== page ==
British lectures to foreign governments are now laughed at from the Middle East to the Caribbean, as foreign newspapers print stories about MPs' expenses claims.
Reports of MPs billing the taxpayer for fake mortgages, duck houses, trouser presses and moat cleaning pose a problem for British diplomats who have previously criticised foreign corruption.
The Foreign Office minister Mark Malloch-Brown deleted part of a speech he gave in Mozambique this month, out of fear that comments on standards of governance might be ridiculed.
In a speech broadcast after the disputed presidential elections, Ayatollah Ali Khamenei, Iran's supreme leader, said: "Many countries of the world, including western countries, that claim to fight corruption and money-laundering, are corrupt to their core. You have all heard about the expenses scandals in the British government and the parliament. The whole world heard the story and those were just parts of the story."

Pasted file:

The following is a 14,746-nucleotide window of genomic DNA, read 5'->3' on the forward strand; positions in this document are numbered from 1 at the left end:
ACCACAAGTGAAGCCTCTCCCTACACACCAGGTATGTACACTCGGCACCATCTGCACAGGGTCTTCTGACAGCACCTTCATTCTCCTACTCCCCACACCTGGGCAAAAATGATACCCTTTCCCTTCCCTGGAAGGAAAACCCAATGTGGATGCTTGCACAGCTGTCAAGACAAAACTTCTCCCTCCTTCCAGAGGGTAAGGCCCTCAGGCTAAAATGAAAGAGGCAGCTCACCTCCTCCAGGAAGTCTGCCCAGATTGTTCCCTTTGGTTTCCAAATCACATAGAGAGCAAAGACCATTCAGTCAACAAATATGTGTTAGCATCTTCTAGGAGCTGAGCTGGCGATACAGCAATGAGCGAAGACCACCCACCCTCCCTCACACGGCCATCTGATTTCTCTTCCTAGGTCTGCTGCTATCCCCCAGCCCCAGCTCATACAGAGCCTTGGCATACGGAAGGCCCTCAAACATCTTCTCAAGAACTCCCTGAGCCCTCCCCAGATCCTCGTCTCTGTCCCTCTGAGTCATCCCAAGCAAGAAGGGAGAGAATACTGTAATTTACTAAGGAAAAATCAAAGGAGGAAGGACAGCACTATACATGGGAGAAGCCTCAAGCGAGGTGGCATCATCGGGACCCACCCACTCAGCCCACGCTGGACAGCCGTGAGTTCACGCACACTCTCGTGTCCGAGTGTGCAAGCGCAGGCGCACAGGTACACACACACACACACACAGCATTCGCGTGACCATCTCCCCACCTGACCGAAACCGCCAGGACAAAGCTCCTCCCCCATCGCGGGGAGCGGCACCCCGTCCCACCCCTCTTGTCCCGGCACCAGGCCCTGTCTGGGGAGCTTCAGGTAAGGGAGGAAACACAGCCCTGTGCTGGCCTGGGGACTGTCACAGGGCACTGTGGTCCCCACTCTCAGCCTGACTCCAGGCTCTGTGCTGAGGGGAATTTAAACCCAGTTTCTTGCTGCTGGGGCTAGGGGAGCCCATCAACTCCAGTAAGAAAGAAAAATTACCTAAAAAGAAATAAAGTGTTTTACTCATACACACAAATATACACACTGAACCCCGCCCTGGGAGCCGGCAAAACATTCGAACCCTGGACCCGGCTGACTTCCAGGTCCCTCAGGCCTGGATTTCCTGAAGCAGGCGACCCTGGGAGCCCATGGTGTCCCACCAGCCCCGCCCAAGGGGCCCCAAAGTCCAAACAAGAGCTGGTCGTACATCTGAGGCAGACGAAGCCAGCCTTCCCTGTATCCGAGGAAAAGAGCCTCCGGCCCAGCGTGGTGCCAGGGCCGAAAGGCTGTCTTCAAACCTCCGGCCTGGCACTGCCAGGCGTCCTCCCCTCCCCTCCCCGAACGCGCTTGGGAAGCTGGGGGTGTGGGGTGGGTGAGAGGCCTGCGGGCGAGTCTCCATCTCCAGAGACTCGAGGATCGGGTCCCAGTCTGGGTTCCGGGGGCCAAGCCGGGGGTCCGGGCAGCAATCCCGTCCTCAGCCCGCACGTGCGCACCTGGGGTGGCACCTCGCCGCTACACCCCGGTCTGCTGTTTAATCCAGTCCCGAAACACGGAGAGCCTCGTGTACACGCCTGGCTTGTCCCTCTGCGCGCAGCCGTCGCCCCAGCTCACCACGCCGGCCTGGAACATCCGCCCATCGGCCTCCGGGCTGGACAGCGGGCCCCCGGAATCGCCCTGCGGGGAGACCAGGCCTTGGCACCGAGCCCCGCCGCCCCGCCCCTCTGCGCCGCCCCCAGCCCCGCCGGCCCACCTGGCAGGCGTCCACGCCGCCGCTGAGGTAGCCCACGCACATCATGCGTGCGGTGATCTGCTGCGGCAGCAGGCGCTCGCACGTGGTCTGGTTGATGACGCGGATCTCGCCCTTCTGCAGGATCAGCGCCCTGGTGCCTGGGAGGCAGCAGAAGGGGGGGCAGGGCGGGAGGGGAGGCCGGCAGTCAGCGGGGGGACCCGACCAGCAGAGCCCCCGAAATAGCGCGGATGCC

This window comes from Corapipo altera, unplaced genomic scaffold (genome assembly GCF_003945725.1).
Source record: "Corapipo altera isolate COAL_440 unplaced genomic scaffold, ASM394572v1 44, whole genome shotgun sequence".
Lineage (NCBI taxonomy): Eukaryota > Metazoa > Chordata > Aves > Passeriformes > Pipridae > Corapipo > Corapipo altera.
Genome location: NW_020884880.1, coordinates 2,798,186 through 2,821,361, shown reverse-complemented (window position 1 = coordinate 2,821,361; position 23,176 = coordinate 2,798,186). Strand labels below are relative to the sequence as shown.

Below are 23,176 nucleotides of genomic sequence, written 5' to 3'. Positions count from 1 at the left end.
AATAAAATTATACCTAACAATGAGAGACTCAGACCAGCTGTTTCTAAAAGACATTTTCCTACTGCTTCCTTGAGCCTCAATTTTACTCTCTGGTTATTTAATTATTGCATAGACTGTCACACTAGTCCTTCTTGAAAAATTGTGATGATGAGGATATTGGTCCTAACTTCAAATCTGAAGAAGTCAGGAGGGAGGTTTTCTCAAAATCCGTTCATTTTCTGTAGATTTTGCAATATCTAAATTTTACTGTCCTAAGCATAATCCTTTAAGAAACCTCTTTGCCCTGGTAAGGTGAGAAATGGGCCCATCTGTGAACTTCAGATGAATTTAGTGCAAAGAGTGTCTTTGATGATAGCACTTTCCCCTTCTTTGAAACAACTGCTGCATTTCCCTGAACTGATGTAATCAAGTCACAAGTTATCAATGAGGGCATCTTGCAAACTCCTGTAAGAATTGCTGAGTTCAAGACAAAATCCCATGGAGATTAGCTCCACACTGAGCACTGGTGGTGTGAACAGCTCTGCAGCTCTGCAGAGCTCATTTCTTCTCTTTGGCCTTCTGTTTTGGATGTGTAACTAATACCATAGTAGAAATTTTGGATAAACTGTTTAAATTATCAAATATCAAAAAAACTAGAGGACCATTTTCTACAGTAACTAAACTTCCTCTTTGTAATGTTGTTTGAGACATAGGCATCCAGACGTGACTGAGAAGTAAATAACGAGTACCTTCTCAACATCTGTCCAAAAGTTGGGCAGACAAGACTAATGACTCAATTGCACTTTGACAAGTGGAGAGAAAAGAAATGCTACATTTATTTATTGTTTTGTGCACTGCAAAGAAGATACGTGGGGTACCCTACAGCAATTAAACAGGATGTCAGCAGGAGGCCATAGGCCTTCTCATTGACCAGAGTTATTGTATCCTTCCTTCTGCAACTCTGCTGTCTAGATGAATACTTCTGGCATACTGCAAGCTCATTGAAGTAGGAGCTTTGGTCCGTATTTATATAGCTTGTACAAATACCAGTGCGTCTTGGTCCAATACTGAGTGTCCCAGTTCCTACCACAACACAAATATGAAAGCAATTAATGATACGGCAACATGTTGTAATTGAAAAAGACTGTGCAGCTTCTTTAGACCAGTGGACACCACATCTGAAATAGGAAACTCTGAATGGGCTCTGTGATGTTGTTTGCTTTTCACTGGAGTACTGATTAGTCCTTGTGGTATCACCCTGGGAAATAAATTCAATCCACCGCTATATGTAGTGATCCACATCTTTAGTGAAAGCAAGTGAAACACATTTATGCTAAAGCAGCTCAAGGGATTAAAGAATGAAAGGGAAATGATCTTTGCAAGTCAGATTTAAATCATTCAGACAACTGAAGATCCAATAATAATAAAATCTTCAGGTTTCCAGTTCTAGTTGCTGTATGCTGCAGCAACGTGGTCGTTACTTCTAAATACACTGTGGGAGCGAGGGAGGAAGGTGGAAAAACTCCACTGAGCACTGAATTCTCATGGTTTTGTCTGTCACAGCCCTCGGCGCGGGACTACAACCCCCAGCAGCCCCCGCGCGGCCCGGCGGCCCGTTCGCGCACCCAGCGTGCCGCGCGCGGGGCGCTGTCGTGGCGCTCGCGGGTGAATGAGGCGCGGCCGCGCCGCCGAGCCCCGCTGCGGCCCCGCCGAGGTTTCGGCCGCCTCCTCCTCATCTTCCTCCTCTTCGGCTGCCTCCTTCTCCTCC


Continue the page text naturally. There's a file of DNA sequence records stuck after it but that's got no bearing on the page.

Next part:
It has also hindered attempts to stamp out corruption in the Turks and Caicos Islands, a British overseas territory with a population of 32,000.
Ministers were preparing to suspend the islands' constitution and dissolve its parliament after an official inquiry found signs of "systemic corruption" and "political amorality". But now Galmo Williams, the islands' premier, says British politicians "no longer have the moral authority to lecture other countries on corruption".
This problem won't go away until after the next general election, but at least the British government have Silvio Berlusconi to make them look good.